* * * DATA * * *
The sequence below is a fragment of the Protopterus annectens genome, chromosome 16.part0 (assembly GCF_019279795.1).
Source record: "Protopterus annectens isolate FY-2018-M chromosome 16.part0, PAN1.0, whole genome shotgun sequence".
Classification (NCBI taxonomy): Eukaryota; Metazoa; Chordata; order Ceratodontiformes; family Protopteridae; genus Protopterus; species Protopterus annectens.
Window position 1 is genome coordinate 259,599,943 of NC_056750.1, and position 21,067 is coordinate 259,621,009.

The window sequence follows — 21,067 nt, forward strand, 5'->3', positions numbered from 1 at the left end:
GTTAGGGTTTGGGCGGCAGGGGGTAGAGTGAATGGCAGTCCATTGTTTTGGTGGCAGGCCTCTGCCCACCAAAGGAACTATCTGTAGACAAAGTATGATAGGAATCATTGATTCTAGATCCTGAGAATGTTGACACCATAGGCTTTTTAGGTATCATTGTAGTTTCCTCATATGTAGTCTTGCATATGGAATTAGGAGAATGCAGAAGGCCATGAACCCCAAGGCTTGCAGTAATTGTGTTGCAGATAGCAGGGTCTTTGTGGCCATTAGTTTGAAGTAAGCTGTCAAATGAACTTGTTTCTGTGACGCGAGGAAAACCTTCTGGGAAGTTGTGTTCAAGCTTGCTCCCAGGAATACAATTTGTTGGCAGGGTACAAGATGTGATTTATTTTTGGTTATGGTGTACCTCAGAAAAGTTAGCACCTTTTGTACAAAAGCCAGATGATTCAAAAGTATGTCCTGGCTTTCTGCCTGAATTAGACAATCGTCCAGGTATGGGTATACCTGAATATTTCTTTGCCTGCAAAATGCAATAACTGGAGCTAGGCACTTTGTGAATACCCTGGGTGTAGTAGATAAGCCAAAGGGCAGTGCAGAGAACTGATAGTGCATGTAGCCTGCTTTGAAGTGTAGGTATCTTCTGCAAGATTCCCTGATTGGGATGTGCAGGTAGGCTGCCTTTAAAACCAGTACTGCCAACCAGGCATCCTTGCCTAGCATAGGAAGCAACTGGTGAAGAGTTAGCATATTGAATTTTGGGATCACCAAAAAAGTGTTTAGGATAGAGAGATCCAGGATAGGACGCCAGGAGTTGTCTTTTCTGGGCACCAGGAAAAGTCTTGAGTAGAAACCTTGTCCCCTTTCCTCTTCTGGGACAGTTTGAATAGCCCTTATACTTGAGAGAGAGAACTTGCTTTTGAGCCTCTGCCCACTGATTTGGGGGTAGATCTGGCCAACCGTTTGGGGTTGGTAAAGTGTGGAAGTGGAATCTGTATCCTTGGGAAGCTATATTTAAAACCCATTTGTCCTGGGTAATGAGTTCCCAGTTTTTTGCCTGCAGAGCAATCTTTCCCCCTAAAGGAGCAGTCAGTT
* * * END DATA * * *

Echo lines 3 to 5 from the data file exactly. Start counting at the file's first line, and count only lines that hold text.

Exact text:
Classification (NCBI taxonomy): Eukaryota; Metazoa; Chordata; order Ceratodontiformes; family Protopteridae; genus Protopterus; species Protopterus annectens.
Window position 1 is genome coordinate 259,599,943 of NC_056750.1, and position 21,067 is coordinate 259,621,009.

The window sequence follows — 21,067 nt, forward strand, 5'->3', positions numbered from 1 at the left end: